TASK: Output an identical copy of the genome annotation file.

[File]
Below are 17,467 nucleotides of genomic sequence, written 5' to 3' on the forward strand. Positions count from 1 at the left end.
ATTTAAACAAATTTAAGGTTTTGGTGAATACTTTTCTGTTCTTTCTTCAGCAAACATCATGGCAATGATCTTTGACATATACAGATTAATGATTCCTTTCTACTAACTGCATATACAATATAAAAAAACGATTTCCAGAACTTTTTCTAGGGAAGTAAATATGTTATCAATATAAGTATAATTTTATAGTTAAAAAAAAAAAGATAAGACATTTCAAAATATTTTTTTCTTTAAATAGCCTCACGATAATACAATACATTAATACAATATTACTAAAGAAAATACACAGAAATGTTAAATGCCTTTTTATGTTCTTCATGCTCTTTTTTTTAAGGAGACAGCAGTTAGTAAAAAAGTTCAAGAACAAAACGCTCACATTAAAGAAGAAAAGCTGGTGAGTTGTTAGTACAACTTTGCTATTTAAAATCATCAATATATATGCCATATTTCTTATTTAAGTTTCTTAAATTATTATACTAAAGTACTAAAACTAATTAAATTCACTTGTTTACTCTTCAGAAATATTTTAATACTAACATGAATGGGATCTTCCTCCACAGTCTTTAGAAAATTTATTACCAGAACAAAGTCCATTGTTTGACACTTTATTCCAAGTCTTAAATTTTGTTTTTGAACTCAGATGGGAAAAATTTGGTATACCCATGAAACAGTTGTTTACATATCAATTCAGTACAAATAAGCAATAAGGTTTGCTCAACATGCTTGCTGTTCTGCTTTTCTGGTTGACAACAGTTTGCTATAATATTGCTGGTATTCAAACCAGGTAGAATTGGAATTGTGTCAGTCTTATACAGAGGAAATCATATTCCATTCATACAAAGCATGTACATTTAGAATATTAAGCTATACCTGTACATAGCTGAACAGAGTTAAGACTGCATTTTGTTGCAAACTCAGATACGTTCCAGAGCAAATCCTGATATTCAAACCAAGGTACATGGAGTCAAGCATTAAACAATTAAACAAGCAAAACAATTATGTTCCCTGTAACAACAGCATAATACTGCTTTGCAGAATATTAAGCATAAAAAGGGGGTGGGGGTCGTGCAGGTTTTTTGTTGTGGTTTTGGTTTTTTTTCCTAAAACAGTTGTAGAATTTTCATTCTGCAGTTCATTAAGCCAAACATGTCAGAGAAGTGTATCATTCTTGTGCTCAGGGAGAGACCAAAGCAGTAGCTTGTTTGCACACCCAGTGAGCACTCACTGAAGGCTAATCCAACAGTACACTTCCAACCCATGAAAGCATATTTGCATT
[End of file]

Below are 17,467 nucleotides of genomic sequence, written 5' to 3' on the forward strand. Positions count from 1 at the left end.
ATTTAAACAAATTTAAGGTTTTGGTGAATACTTTTCTGTTCTTTCTTCAGCAAACATCATGGCAATGATCTTTGACATATACAGATTAATGATTCCTTTCTACTAACTGCATATACAATATAAAAAAACGATTTCCAGAACTTTTTCTAGGGAAGTAAATATGTTATCAATATAAGTATAATTTTATAGTTAAAAAAAAAAAGATAAGACATTTCAAAATATTTTTTTCTTTAAATAGCCTCACGATAATACAATACATTAATACAATATTACTAAAGAAAATACACAGAAATGTTAAATGCCTTTTTATGTTCTTCATGCTCTTTTTTTTAAGGAGACAGCAGTTAGTAAAAAAGTTCAAGAACAAAACGCTCACATTAAAGAAGAAAAGCTGGTGAGTTGTTAGTACAACTTTGCTATTTAAAATCATCAATATATATGCCATATTTCTTATTTAAGTTTCTTAAATTATTATACTAAAGTACTAAAACTAATTAAATTCACTTGTTTACTCTTCAGAAATATTTTAATACTAACATGAATGGGATCTTCCTCCACAGTCTTTAGAAAATTTATTACCAGAACAAAGTCCATTGTTTGACACTTTATTCCAAGTCTTAAATTTTGTTTTTGAACTCAGATGGGAAAAATTTGGTATACCCATGAAACAGTTGTTTACATATCAATTCAGTACAAATAAGCAATAAGGTTTGCTCAACATGCTTGCTGTTCTGCTTTTCTGGTTGACAACAGTTTGCTATAATATTGCTGGTATTCAAACCAGGTAGAATTGGAATTGTGTCAGTCTTATACAGAGGAAATCATATTCCATTCATACAAAGCATGTACATTTAGAATATTAAGCTATACCTGTACATAGCTGAACAGAGTTAAGACTGCATTTTGTTGCAAACTCAGATACGTTCCAGAGCAAATCCTGATATTCAAACCAAGGTACATGGAGTCAAGCATTAAACAATTAAACAAGCAAAACAATTATGTTCCCTGTAACAACAGCATAATACTGCTTTGCAGAATATTAAGCATAAAAAGGGGGTGGGGGTCGTGCAGGTTTTTTGTTGTGGTTTTGGTTTTTTTTCCTAAAACAGTTGTAGAATTTTCATTCTGCAGTTCATTAAGCCAAACATGTCAGAGAAGTGTATCATTCTTGTGCTCAGGGAGAGACCAAAGCAGTAGCTTGTTTGCACACCCAGTGAGCACTCACTGAAGGCTAATCCAACAGTACACTTCCAACCCATGAAAGCATATTTGCATT